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RIA Novosti

MOSCOW, March 22 (RIA Novosti) - The settlement of the Kosovo status problem can serve as a precedent for other regions seeking independence, particularly Nagorny Karabakh, Abkhazia, South Ossetia, Northern Cyprus, Konstantin Kosachev, the chairman of the State Duma Committee on International Affairs, said in an interview with RIA Novosti.

Prospects for the Kosovo settlement will be prominent on the agenda of the State Duma delegation's visit to the Balkans due on March 23-29, he pointed out.

"There are many similar situations in Europe, which need a legally coordinated resolution either in favor of territorial integrity or in favor of the right of nations to self-determination. And the Kosovo problem can become a precedent in this context," Kosachev said.

Another example for the solution of similar problems in Baltic states can become the settlement of the problem of ethnic minorities in Macedonia, the official believes.

The MP recalled the Ohrid agreements signed in Macedonia in 2002 after an ethnic conflict with the Albanians. They provide equality with the state language for the language of an ethnic minority, if it accounts for no less than 20% of the population.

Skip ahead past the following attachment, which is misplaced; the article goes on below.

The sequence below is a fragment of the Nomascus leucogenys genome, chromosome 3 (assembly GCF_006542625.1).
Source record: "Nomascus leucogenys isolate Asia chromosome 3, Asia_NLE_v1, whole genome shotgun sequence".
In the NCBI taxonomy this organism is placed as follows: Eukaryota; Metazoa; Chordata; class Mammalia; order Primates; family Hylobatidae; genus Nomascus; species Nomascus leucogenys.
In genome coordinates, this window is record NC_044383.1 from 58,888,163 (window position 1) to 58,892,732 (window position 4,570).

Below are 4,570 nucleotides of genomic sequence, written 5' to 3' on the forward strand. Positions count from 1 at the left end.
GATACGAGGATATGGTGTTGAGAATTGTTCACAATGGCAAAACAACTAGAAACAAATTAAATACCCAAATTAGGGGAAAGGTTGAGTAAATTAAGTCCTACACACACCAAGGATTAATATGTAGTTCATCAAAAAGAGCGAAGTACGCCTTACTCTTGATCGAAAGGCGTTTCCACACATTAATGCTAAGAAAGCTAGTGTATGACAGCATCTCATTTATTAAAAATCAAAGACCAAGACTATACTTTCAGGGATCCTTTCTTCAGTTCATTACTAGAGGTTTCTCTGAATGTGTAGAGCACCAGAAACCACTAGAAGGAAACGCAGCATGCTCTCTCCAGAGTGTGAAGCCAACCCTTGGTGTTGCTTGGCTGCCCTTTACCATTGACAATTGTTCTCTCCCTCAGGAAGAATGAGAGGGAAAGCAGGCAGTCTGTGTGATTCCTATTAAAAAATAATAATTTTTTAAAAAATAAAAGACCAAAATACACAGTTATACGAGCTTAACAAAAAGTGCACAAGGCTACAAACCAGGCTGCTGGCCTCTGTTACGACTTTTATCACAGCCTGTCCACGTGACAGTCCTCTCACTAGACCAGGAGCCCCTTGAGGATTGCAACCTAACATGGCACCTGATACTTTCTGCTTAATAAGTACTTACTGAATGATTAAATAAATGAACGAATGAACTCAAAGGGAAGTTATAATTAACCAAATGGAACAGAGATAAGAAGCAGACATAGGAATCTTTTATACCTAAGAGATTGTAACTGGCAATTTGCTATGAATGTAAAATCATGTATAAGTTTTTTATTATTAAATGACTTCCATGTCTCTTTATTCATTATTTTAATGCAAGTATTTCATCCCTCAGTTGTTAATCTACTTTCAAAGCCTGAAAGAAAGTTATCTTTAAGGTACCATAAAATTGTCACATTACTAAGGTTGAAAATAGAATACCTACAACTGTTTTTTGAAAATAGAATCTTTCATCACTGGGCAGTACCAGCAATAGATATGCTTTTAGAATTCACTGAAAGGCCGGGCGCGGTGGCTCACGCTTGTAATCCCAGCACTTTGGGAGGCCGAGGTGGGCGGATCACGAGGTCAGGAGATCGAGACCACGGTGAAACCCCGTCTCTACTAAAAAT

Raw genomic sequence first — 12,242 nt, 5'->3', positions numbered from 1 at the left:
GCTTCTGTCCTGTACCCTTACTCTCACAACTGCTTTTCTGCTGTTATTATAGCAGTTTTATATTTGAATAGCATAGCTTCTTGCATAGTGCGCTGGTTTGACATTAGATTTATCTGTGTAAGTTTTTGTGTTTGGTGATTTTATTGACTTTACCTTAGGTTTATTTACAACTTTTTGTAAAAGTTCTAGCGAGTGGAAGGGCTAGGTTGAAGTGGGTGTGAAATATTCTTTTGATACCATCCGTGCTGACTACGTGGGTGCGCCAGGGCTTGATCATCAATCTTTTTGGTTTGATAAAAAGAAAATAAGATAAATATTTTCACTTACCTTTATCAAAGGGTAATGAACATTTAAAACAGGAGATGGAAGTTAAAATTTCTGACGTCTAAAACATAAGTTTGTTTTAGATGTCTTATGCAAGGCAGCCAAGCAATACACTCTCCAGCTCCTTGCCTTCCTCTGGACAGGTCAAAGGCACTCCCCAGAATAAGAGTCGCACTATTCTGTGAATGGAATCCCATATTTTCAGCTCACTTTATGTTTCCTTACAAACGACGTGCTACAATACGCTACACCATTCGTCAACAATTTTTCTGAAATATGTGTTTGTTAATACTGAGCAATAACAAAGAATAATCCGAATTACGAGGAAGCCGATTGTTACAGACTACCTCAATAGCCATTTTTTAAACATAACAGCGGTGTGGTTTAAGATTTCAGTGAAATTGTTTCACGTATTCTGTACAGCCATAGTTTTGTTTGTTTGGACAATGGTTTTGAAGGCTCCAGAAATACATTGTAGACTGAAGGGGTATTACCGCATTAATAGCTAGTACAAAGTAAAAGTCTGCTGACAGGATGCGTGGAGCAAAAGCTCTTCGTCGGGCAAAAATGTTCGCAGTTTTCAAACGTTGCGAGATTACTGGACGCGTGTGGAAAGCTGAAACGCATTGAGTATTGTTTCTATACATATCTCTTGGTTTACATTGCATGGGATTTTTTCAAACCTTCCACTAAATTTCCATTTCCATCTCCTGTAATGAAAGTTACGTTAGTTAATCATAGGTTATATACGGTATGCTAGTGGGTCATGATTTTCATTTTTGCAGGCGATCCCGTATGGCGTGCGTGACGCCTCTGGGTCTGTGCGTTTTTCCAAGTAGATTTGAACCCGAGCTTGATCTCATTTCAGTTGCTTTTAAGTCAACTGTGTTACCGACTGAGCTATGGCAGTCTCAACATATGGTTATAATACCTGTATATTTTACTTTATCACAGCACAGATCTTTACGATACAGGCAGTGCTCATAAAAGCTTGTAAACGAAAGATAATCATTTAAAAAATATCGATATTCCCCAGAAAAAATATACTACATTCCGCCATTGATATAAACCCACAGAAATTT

"This case is very interesting and can be applied to the Baltic problem," Kosachev noted.

The protection of ethnic minorities' rights will be one of the most important issues during the visit of the Russian delegation to the Balkans on March 22-29. The Russian MPs will go to Serbia and Montenegro, Albania and Macedonia.

"So far as Serbia and Montenegro is concerned this is one of our closest partners both economically and historically," he stressed.

"We are interested in the preservation of the two republic's union. But if the parties decide to split, this must be a civilized divorce", the MP remarked.

He announced that the delegation is expected to meet heads of state, foreign ministers and MPs in every country it visits.

"The countries take interest in Russia, and it is a good sign for us," the head of the State Duma' international affairs committee concluded.

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